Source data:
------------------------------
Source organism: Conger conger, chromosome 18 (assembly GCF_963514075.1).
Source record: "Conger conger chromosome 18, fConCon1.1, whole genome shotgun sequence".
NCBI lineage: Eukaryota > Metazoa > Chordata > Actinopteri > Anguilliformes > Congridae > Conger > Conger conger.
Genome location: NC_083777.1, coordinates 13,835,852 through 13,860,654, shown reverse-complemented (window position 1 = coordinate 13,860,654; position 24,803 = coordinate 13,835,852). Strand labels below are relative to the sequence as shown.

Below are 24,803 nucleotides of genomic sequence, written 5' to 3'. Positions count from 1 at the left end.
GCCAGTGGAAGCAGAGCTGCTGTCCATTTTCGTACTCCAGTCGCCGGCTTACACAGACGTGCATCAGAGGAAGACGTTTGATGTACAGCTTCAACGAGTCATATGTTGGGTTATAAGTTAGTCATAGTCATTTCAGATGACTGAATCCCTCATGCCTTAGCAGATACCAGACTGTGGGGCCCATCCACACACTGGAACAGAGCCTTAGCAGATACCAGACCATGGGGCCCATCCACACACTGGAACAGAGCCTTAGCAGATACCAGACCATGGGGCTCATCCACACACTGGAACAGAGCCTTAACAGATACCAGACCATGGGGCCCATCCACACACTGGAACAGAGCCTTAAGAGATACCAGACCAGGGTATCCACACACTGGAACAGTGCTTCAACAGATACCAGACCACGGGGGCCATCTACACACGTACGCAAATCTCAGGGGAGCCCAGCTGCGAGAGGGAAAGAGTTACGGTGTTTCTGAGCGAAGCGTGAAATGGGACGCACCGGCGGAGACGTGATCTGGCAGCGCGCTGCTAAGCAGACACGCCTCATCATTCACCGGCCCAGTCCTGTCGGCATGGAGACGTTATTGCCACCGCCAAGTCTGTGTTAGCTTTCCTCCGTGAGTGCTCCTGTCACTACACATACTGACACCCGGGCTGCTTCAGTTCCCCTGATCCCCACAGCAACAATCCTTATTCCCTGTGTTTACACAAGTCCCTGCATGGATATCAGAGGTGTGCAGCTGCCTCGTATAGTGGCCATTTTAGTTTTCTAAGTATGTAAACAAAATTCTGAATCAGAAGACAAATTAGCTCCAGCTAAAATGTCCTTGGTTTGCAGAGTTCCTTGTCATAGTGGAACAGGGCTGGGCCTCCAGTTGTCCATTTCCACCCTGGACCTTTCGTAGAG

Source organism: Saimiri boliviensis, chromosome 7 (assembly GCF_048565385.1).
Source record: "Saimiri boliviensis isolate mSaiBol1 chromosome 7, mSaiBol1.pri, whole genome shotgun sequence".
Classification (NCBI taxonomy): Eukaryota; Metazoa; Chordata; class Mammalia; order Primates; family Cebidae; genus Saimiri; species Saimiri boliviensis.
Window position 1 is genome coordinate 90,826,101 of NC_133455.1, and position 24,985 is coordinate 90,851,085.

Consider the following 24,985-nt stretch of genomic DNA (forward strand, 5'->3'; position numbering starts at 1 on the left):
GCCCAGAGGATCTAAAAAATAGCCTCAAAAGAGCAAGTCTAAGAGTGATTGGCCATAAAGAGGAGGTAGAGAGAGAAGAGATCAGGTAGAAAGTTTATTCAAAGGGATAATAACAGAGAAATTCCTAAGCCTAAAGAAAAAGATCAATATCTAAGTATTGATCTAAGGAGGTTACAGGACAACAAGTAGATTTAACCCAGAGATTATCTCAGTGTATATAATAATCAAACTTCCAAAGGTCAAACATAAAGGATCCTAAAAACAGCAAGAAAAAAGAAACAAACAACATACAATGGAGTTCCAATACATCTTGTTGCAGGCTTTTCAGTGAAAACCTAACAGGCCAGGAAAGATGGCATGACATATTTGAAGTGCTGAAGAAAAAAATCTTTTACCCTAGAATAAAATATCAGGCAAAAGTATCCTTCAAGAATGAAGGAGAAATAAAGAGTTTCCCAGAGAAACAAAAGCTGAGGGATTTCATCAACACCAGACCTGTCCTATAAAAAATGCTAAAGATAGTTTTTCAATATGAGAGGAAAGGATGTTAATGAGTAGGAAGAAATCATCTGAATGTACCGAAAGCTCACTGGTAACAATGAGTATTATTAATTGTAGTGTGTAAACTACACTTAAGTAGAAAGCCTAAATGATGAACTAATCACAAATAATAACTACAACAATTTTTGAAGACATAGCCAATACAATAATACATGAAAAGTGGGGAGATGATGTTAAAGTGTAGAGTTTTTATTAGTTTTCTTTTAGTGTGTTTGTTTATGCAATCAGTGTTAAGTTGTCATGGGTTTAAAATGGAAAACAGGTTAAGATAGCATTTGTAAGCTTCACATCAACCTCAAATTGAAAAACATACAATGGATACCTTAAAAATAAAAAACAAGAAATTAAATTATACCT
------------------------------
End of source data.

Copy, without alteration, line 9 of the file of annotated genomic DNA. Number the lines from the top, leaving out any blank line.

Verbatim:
Classification (NCBI taxonomy): Eukaryota; Metazoa; Chordata; class Mammalia; order Primates; family Cebidae; genus Saimiri; species Saimiri boliviensis.